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When I first tried the migraine diet, I quickly realized that vegans on this diet have absolutely no options for salad dressing. And that made me very cranky because salads should be an easy diet-friendly meal. However, if you can’t eat dairy, nuts, citrus, or vinegar, you’re up a creek. I don’t know about you, but putting plain olive oil (without the vinegar to balance it out) is unappealing. That’s where infused olive oils come in.
Infusing olive oil (or any light tasting oil, really) is a great way to add flavor to your dishes. You’re not limited to salads, of course. You can use the oil for dipping bread, popping popcorn, blending in hummus, or anything else your little heart desires. Though it is worth noting that some people say you shouldn’t cook with infused oils because it will make them bitter, but I use the jalapeno oil for popping popcorn and have never had a problem. Just a word of caution.
While you can use fresh herbs, I recommend that you use dried ones instead – although I’m going to directly contradict that sentiment by showing you how to infuse fresh jalapenos. However, the high water content of fresh herbs can cause the oil to go rancid. ***Please read Colorado State’s safety guidelines found here before attempting your own infused oils***
I chose to dehydrate thyme and oregano in my dehydrator rather than buy dried herbs. I think the oils look prettier when the leaves are still attached to the stem. You might be able to dehydrate herbs in the oven, but I haven’t had any luck with that method. The lowest setting on my oven is still too high for drying herbs.
Just like when canning goods, you need to sterilize your bottles and lids before you use them. You can find similar bottles here. Boil everything for a few minutes, then let them dry completely before filling the bottles with oil. You can use the drying setting in your dishwasher to keep them warm and sterile until you’re ready for them.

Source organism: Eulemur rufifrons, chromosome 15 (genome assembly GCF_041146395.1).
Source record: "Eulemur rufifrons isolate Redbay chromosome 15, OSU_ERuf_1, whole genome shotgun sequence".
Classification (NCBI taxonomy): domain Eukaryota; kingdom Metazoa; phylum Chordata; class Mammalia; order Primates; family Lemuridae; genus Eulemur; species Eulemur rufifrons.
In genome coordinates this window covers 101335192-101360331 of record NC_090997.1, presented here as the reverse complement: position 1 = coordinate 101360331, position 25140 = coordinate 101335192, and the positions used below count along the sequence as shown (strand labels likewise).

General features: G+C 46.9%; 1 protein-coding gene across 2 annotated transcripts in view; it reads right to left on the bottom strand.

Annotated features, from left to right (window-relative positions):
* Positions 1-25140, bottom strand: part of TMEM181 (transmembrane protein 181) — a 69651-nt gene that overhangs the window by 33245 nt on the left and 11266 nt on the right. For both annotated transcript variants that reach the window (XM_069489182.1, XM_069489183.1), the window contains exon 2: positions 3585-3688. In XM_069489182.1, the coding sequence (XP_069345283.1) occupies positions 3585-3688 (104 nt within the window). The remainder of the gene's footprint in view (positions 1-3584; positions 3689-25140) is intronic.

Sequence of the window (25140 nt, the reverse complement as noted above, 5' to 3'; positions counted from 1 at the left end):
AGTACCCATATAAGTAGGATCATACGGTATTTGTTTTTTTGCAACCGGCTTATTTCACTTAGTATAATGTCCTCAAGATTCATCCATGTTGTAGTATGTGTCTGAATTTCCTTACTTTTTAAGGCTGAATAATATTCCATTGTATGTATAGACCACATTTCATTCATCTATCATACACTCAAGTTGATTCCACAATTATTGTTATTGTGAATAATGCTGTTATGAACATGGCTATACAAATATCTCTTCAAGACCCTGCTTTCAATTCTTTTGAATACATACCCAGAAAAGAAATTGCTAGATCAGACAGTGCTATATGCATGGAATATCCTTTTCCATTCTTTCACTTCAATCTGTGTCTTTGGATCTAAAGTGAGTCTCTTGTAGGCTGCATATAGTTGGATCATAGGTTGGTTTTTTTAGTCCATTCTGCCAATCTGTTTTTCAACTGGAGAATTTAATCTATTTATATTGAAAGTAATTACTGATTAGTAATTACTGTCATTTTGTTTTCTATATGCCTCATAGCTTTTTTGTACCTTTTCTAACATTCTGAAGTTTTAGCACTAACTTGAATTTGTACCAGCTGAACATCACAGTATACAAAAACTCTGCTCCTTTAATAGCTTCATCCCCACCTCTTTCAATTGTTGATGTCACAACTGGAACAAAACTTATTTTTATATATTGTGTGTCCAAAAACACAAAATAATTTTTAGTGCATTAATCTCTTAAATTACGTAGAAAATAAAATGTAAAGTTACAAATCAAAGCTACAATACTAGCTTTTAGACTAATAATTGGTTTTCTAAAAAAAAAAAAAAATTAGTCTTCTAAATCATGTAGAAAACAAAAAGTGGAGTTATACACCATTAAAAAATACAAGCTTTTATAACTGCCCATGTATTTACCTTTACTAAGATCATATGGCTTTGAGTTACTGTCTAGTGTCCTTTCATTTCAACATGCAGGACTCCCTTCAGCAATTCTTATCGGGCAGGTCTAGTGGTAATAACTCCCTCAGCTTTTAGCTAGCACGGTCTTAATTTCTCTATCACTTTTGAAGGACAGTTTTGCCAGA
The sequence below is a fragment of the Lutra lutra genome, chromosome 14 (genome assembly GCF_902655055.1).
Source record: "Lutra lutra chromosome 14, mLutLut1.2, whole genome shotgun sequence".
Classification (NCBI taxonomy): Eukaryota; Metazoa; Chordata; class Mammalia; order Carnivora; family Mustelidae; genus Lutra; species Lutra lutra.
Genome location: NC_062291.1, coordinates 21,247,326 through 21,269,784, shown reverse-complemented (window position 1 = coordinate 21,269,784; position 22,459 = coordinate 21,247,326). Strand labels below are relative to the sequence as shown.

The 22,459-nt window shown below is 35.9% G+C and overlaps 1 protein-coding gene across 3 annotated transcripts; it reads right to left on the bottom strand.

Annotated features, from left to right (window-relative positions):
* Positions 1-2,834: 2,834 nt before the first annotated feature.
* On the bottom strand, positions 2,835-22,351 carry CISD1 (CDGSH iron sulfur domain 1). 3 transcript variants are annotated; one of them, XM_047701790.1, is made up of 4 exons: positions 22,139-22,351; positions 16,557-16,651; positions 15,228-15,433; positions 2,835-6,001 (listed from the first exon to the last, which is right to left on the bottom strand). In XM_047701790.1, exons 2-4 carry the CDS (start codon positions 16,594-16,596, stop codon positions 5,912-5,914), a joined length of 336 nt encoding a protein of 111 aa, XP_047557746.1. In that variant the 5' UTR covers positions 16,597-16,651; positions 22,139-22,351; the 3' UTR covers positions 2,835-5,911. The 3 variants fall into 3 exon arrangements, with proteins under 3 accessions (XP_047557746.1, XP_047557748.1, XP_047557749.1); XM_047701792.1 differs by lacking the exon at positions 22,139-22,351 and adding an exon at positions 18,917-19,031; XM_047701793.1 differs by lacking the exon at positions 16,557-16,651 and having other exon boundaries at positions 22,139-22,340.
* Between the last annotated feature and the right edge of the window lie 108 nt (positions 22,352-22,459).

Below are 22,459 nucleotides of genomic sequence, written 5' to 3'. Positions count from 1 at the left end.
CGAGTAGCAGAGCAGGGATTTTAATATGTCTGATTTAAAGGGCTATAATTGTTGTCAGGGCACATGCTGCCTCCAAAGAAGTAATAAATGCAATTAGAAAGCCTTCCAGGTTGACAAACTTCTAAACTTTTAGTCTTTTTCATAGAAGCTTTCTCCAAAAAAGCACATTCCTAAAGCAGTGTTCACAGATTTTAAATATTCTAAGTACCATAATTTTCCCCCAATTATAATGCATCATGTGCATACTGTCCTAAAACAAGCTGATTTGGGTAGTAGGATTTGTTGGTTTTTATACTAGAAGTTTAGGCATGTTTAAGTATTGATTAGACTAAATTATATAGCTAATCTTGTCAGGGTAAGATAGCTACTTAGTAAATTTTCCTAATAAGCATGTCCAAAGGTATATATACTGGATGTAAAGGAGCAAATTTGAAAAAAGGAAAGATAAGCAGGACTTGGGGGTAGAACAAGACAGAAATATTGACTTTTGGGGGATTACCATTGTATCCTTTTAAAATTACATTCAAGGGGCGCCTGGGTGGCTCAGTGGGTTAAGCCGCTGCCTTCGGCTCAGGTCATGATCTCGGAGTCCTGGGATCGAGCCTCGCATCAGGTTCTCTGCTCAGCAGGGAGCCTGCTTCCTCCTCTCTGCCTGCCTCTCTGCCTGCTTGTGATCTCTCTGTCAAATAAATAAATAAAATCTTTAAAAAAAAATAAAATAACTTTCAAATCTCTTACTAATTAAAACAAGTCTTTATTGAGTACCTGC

In the photo above, from left to right, I have thyme, dried red peppers, and oregano. I admit I didn’t really measure them out. Instead, I simply added the herbs and peppers until I either ran out of herbs or arbitrarily decided I had enough in the bottles.
For dried herbs and peppers, simply heat the oil to 200 degrees Farenheight and then pour the oil into the bottles over the herbs. 200 degrees is not hot enough to fry anything, but it is hot enough to burn you, so be careful. The oil will reduce in volume as it cools so feel free to fill the bottles all the way to the top. Once they had cooled completely, I topped off my bottles with cold oil.
For my fourth bottle of infused olive oil, I chose jalapeno. After washing, de-seeding, and chopping the jalapeno, I let it dry completely before adding it to the oil. I heated the oil on the lowest setting (keeping the temperature around 200 degrees) for an hour, then removed the jalapenos and bottled up the oil.
The jalapenos turn the oil into a gross shade of yellow, but it has a nice flavor. Like I said, it’s great for popping popcorn.
One last word of caution. The internet is full of contradictory advice about storing your oils. Some people say they are good for 3 days, some say they’re good for a month. Some people recommend storing the oil in the fridge. If the oil smells funny, assume it’s rancid.
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- 1 1/2 Cups Olive Oil
- 1 1/2 Tablespoons Dried Herb of choice
- 5-10 Sprigs of Dried Herb of Choice
- 5 Dried Red Peppers
- 1 Jalapeno Fresh
- Boil your bottles and lids for several minutes, then allow them to dry completely. I recommend leaving them in the dishwasher on the drying setting until you're ready for them.
- Add the herbs to the bottles.
- Heat the oil to 200 degrees, then pour over the herbs in the bottles. The oil will shrink in volume as it cools, so feel free to top it off with cold oil before sealing.
- Wash, dry, de-seed, and chop the jalapeno.
- Heat the oil and jalapeno at 200 degrees for an hour.
- Strain the jalapeno out, pour the oil into the bottle, and seal.
This recipe makes 1 1/2 cups of flavored olive oil. You can easily scale this recipe up as needed.
***Please read Colorado State's guidelines for infusion safety. You can find the guidelines here